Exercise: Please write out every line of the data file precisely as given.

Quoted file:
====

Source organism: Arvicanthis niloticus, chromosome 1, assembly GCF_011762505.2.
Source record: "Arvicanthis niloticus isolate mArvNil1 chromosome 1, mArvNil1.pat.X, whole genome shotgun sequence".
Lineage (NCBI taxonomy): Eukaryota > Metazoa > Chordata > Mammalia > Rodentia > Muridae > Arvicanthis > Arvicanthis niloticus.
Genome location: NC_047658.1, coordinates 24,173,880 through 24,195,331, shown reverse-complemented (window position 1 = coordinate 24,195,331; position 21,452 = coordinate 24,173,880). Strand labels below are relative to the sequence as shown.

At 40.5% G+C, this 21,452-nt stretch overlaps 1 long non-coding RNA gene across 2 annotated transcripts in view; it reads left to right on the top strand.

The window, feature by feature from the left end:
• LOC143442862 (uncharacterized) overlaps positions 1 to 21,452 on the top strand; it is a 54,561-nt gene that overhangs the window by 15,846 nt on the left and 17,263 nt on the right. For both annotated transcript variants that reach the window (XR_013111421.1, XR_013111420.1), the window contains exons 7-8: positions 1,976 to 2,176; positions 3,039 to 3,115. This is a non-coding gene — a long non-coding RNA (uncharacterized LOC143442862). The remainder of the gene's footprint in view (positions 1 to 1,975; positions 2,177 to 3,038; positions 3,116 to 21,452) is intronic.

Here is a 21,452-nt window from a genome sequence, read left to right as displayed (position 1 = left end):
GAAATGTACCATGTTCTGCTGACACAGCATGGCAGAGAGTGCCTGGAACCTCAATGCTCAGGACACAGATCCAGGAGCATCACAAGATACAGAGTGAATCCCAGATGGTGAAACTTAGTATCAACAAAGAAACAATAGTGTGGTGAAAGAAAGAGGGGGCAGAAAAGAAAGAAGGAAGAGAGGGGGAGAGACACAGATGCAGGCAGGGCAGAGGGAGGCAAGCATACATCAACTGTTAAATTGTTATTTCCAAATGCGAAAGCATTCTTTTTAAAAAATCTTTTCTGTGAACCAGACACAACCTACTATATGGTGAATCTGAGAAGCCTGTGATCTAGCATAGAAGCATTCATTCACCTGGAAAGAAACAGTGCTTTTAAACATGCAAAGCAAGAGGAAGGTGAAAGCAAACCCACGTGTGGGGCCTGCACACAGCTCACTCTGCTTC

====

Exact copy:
Source organism: Arvicanthis niloticus, chromosome 1, assembly GCF_011762505.2.
Source record: "Arvicanthis niloticus isolate mArvNil1 chromosome 1, mArvNil1.pat.X, whole genome shotgun sequence".
Lineage (NCBI taxonomy): Eukaryota > Metazoa > Chordata > Mammalia > Rodentia > Muridae > Arvicanthis > Arvicanthis niloticus.
Genome location: NC_047658.1, coordinates 24,173,880 through 24,195,331, shown reverse-complemented (window position 1 = coordinate 24,195,331; position 21,452 = coordinate 24,173,880). Strand labels below are relative to the sequence as shown.

At 40.5% G+C, this 21,452-nt stretch overlaps 1 long non-coding RNA gene across 2 annotated transcripts in view; it reads left to right on the top strand.

The window, feature by feature from the left end:
• LOC143442862 (uncharacterized) overlaps positions 1 to 21,452 on the top strand; it is a 54,561-nt gene that overhangs the window by 15,846 nt on the left and 17,263 nt on the right. For both annotated transcript variants that reach the window (XR_013111421.1, XR_013111420.1), the window contains exons 7-8: positions 1,976 to 2,176; positions 3,039 to 3,115. This is a non-coding gene — a long non-coding RNA (uncharacterized LOC143442862). The remainder of the gene's footprint in view (positions 1 to 1,975; positions 2,177 to 3,038; positions 3,116 to 21,452) is intronic.

Here is a 21,452-nt window from a genome sequence, read left to right as displayed (position 1 = left end):
GAAATGTACCATGTTCTGCTGACACAGCATGGCAGAGAGTGCCTGGAACCTCAATGCTCAGGACACAGATCCAGGAGCATCACAAGATACAGAGTGAATCCCAGATGGTGAAACTTAGTATCAACAAAGAAACAATAGTGTGGTGAAAGAAAGAGGGGGCAGAAAAGAAAGAAGGAAGAGAGGGGGAGAGACACAGATGCAGGCAGGGCAGAGGGAGGCAAGCATACATCAACTGTTAAATTGTTATTTCCAAATGCGAAAGCATTCTTTTTAAAAAATCTTTTCTGTGAACCAGACACAACCTACTATATGGTGAATCTGAGAAGCCTGTGATCTAGCATAGAAGCATTCATTCACCTGGAAAGAAACAGTGCTTTTAAACATGCAAAGCAAGAGGAAGGTGAAAGCAAACCCACGTGTGGGGCCTGCACACAGCTCACTCTGCTTC